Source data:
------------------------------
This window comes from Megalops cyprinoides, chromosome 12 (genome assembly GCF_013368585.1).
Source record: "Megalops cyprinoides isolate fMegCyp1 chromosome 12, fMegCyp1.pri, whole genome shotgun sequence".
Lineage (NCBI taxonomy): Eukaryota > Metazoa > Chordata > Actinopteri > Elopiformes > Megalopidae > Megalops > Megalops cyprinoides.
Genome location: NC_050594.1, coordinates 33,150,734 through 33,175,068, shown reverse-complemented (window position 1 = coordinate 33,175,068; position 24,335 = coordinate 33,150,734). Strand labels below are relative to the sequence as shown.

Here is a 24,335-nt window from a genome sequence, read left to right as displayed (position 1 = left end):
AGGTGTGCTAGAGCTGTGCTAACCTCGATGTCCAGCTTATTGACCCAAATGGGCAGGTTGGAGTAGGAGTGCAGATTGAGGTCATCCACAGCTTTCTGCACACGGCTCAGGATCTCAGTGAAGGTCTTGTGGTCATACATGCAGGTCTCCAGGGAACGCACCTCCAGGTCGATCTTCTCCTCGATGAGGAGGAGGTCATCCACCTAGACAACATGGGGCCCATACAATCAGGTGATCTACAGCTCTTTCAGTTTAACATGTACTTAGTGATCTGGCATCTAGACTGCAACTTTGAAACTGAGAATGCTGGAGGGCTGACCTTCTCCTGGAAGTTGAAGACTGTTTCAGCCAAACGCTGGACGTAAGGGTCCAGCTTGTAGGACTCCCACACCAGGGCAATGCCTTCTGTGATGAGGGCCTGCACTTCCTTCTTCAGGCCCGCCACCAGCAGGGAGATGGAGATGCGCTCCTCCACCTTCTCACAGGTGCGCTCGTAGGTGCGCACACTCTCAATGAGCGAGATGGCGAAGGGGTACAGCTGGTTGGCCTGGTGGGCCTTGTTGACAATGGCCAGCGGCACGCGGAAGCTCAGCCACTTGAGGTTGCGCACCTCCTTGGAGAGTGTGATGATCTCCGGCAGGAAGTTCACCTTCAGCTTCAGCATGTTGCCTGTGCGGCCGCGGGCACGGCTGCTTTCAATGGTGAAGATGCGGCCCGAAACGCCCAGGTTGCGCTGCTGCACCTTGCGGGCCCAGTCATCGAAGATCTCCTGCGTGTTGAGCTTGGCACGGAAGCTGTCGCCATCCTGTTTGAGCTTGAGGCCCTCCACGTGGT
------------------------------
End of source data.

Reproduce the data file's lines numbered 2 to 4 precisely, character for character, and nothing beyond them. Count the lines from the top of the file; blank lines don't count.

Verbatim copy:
Source record: "Megalops cyprinoides isolate fMegCyp1 chromosome 12, fMegCyp1.pri, whole genome shotgun sequence".
Lineage (NCBI taxonomy): Eukaryota > Metazoa > Chordata > Actinopteri > Elopiformes > Megalopidae > Megalops > Megalops cyprinoides.
Genome location: NC_050594.1, coordinates 33,150,734 through 33,175,068, shown reverse-complemented (window position 1 = coordinate 33,175,068; position 24,335 = coordinate 33,150,734). Strand labels below are relative to the sequence as shown.